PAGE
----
There is something oddly comforting about turning on a Rick Steves television special on PBS and settling in for an armchair tour of Tuscany’s wine country, southeast England or the Portuguese capital of Lisbon. Steves has been guiding Americans through Europe for so many years, it’s like an old friend leading us along the ancient cobbled streets as he ushers us into a tiny store to share a glass of the region’s special wine.
But Steves wants to push us out of our comfort zone. His book, “Travel as a Political Act,” recently revised and published in a third edition, urges Americans to go beyond tourist attractions and dig deeper in their travels, to engage with the people we meet and understand what makes us different – and how we are the same.
“The fact is there’s nothing like actually getting on an airplane and flying somewhere and hanging out with people who see things differently than you do,” Steves said in an interview. “It really knocks your ethnocentrism for a loop.”
For more than 40 years, Steves has been leading travelers through Europe, publishing dozens of guidebooks and producing more than 100 public television shows, all with the aim of getting more Americans to travel abroad.
Too many Americans, he said, default to Disney theme parks or Las Vegas for vacation, time after time. “That’s just escapism,” he said. “We need to grapple with reality on this planet. Not everybody has an appetite for reality, but if you’re curious about the real world, you’ve got to get out there and see it.”
It’s no exaggeration to say Steves has changed the way Americans travel since he published his first book, “Europe Through the Back Door,” in 1980. His approach of getting off the beaten path to enjoy authentic experiences and interact with locals has helped create an alternative to the all-inclusive resorts, glitzy destinations and cruise ships that gobble up so much of the travel economy. His company’s guides led 30,000 Americans on tours in the past year alone, and Steves has reached millions more with his books, newspaper articles, television shows, audio tours and podcasts.
Steves got his start the way many young people did in the 1970s, as a self-described “hippie backpacker” who became enamored of travel while making his way around Europe. For Steves, the journey never ended, and he now presides over a thriving enterprise with more than 100 full-time employees based in his suburban hometown of Edmonds, Washington.
While Steves has always specialized in Europe – what he calls “the wading pool for world exploration” – he has traveled widely beyond the continent, and his book includes stories of politically charged travel to destinations as varied as El Salvador, Iran and Israel. By the time he arrives in Spokane he will have a new stamp in his heavily used passport – this one from Ethiopia, the setting for a planned future television show.
Steves comes across as mild mannered in his role of travel show host, but he gets fired up when he hears people fret about the potential dangers of traveling abroad.
“It’s just amazing to me how many people think it’s scary to travel abroad,” said Steves. “It’s never been safer to travel abroad. When somebody tells me have a safe trip, I say you have a safe stay at home because where I’m going is safer than where you’re staying. I miss the days when people said bon voyage.”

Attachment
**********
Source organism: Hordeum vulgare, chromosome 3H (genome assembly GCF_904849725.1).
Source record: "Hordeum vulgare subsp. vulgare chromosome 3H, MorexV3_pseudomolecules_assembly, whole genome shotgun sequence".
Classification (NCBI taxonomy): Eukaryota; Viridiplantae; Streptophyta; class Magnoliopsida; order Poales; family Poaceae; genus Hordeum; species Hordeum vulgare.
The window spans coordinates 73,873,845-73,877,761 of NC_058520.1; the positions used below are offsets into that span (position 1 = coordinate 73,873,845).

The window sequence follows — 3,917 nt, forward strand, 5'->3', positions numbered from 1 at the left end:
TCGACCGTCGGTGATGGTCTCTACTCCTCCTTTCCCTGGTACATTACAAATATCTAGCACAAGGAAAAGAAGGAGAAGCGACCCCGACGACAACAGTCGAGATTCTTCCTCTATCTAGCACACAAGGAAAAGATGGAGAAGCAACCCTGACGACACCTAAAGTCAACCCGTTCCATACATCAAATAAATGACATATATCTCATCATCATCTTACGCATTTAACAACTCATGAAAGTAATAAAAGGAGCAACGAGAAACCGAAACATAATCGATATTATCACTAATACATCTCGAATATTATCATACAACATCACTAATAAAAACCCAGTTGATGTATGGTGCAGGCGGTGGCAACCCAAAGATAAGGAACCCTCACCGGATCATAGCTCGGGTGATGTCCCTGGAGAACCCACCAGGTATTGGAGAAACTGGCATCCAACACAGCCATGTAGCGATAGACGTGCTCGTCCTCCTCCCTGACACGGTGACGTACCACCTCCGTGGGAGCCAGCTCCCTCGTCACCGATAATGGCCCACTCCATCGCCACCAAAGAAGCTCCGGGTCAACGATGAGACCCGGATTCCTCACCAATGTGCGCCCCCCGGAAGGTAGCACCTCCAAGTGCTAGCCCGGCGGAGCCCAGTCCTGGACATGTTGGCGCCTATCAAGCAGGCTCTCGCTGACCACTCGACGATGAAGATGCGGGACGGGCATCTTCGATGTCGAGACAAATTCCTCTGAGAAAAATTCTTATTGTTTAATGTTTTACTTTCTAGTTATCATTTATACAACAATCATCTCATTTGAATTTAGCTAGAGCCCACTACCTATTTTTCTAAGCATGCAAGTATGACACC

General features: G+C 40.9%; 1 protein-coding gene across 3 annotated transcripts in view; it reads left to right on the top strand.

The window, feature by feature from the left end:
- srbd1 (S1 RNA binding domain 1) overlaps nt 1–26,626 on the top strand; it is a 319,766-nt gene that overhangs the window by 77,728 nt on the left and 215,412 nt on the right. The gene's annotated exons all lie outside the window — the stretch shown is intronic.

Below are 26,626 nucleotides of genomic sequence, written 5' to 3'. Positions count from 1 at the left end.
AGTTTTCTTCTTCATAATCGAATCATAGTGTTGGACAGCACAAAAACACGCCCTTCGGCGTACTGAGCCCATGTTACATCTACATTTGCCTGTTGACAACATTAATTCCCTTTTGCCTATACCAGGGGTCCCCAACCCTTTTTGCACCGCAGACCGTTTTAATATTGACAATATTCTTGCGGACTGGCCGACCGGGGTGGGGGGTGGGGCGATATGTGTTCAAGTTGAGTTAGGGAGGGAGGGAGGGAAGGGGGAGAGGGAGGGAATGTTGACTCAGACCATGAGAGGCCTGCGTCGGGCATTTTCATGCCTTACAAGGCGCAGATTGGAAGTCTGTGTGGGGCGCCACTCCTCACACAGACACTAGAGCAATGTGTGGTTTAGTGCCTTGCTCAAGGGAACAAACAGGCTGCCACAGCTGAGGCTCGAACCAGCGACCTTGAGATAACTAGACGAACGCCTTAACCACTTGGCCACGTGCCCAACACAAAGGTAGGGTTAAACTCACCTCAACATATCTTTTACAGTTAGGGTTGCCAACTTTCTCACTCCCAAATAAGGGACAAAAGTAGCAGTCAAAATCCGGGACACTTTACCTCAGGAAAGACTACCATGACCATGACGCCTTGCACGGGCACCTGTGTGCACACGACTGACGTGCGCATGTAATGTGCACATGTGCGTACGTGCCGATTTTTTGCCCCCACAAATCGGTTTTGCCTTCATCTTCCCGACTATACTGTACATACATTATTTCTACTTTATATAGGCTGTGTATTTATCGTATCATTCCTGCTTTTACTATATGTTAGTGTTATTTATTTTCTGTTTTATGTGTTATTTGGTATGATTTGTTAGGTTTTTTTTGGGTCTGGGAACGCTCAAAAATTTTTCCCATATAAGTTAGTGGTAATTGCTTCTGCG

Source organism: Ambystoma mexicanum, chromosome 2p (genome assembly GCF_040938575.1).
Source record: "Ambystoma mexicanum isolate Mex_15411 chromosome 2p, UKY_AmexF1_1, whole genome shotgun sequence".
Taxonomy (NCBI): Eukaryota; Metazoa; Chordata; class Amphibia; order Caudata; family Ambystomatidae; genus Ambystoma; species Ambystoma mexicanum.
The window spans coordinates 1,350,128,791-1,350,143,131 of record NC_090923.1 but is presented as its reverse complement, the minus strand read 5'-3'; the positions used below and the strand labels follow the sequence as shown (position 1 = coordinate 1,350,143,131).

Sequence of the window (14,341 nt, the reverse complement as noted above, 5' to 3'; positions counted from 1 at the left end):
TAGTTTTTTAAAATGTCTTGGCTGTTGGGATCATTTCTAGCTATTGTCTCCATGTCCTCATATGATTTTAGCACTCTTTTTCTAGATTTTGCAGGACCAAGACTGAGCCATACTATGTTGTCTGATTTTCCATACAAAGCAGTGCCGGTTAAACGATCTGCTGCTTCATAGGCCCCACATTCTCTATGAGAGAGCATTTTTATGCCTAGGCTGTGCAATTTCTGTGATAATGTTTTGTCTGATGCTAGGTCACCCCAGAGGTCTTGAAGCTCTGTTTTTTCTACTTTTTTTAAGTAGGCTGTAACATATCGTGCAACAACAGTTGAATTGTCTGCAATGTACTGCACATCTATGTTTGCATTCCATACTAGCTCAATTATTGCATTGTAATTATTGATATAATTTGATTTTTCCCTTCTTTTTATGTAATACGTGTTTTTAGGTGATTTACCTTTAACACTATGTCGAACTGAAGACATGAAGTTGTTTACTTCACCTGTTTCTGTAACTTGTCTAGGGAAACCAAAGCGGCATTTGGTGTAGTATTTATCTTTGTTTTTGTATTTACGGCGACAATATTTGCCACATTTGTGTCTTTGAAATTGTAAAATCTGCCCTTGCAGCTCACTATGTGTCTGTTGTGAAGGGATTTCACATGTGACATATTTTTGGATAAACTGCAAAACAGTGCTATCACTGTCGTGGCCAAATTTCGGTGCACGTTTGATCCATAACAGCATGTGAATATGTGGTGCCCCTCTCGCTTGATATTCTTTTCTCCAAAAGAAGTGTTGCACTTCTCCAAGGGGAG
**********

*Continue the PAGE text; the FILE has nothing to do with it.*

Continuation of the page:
And Steves heats up talking about what he sees as the erosion of democratic values in many Western countries, including the United States. A new special, “Rick Steves’ The Story of Fascism in Europe,” takes viewers on a trip across the continent to understand the forces that resulted in world war and genocide less than a century ago.
“Europe paid a steep price when their democracies got derailed back in the 1930s with fascism, and there’s a message that democracies are fragile,” he said. “We could lose our democracy if we’re not engaged. We should pay attention to what history’s trying to teach us.”
Steves is a passionate advocate for reforming marijuana laws, and he recently returned from a U.S. book speaking tour, where he shared his experiences in Europe and at home. “When I started getting into drug policy reform, Europe was ahead of the United States,” he said. “Now the United States is ahead of Europe. We’ve actually figured it out. Washington and Colorado were the first to do that in 2012. Now, six years later, we know it was a good idea.”
Travel has changed a lot since Steves first visited Europe with his parents as a teen. The explosion of travel services on the Internet, including Airbnb and crowdsourcing guides like TripAdvisor have made it easier than ever for travelers to be their own booking agents and guides. But the movement has had unintended consequences, like turning whole sections of European capitals into tourist zones with little of the local charm that Steves cherishes.
“You can still have a wonderful experience in those cities, but it’s not a back-door experience,” he said.
At 63, Steves said he is working “harder than ever” and loving it. “It’s just a fun gig I’ve got. It’s fun for me to be the globetrotting guinea pig and come home and share with people the lessons from my experience. Americans have the shortest vacations in the rich world, so we’ve got to use our time smartly. It’s a limited resource. “
Comedy of manners, updated
Portland-based author Patrick DeWitt is having a moment. His 2011 novel “The Sisters Brothers,” short-listed for the Man Booker prize, recently hit the silver screen as a darkly comic Western starring John C. Reilly and Joaquin Phoenix. His new novel “French Exit” is winning strong reviews and currently sits on the Pacific Northwest Independent Bestseller
Martin Wolk has been a correspondent for Reuters and msnbc.com, among other publications. He writes The Spokesman-Review’s monthly “Reading the Northwest column.”
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